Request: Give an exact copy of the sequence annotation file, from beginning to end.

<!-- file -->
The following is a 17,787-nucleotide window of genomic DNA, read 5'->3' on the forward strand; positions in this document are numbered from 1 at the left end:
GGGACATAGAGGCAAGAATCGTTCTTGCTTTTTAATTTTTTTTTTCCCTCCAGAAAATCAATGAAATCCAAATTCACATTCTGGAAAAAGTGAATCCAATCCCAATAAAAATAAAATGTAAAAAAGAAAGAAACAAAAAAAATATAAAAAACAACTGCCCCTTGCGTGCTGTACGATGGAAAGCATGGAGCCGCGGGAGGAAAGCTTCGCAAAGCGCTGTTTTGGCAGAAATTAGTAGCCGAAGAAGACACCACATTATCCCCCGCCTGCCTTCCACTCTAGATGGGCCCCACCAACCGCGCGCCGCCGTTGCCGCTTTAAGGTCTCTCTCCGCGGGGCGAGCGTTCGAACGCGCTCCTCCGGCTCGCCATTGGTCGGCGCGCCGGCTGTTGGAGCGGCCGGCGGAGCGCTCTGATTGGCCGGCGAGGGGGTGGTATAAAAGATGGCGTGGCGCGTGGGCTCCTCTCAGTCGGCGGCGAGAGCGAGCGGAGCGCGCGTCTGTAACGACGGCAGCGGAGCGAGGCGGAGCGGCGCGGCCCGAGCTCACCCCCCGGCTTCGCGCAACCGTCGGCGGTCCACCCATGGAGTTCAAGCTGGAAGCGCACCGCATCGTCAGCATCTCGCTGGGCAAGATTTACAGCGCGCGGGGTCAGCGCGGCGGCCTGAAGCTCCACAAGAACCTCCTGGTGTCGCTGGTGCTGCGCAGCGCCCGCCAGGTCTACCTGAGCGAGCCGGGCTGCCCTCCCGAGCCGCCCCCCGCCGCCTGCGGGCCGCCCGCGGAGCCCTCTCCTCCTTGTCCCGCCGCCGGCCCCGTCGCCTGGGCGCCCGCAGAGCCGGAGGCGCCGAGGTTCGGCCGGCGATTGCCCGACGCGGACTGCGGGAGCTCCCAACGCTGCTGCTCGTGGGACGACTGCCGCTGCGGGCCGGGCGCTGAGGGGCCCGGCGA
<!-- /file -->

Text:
The following is a 17,787-nucleotide window of genomic DNA, read 5'->3' on the forward strand; positions in this document are numbered from 1 at the left end:
GGGACATAGAGGCAAGAATCGTTCTTGCTTTTTAATTTTTTTTTTCCCTCCAGAAAATCAATGAAATCCAAATTCACATTCTGGAAAAAGTGAATCCAATCCCAATAAAAATAAAATGTAAAAAAGAAAGAAACAAAAAAAATATAAAAAACAACTGCCCCTTGCGTGCTGTACGATGGAAAGCATGGAGCCGCGGGAGGAAAGCTTCGCAAAGCGCTGTTTTGGCAGAAATTAGTAGCCGAAGAAGACACCACATTATCCCCCGCCTGCCTTCCACTCTAGATGGGCCCCACCAACCGCGCGCCGCCGTTGCCGCTTTAAGGTCTCTCTCCGCGGGGCGAGCGTTCGAACGCGCTCCTCCGGCTCGCCATTGGTCGGCGCGCCGGCTGTTGGAGCGGCCGGCGGAGCGCTCTGATTGGCCGGCGAGGGGGTGGTATAAAAGATGGCGTGGCGCGTGGGCTCCTCTCAGTCGGCGGCGAGAGCGAGCGGAGCGCGCGTCTGTAACGACGGCAGCGGAGCGAGGCGGAGCGGCGCGGCCCGAGCTCACCCCCCGGCTTCGCGCAACCGTCGGCGGTCCACCCATGGAGTTCAAGCTGGAAGCGCACCGCATCGTCAGCATCTCGCTGGGCAAGATTTACAGCGCGCGGGGTCAGCGCGGCGGCCTGAAGCTCCACAAGAACCTCCTGGTGTCGCTGGTGCTGCGCAGCGCCCGCCAGGTCTACCTGAGCGAGCCGGGCTGCCCTCCCGAGCCGCCCCCCGCCGCCTGCGGGCCGCCCGCGGAGCCCTCTCCTCCTTGTCCCGCCGCCGGCCCCGTCGCCTGGGCGCCCGCAGAGCCGGAGGCGCCGAGGTTCGGCCGGCGATTGCCCGACGCGGACTGCGGGAGCTCCCAACGCTGCTGCTCGTGGGACGACTGCCGCTGCGGGCCGGGCGCTGAGGGGCCCGGCGA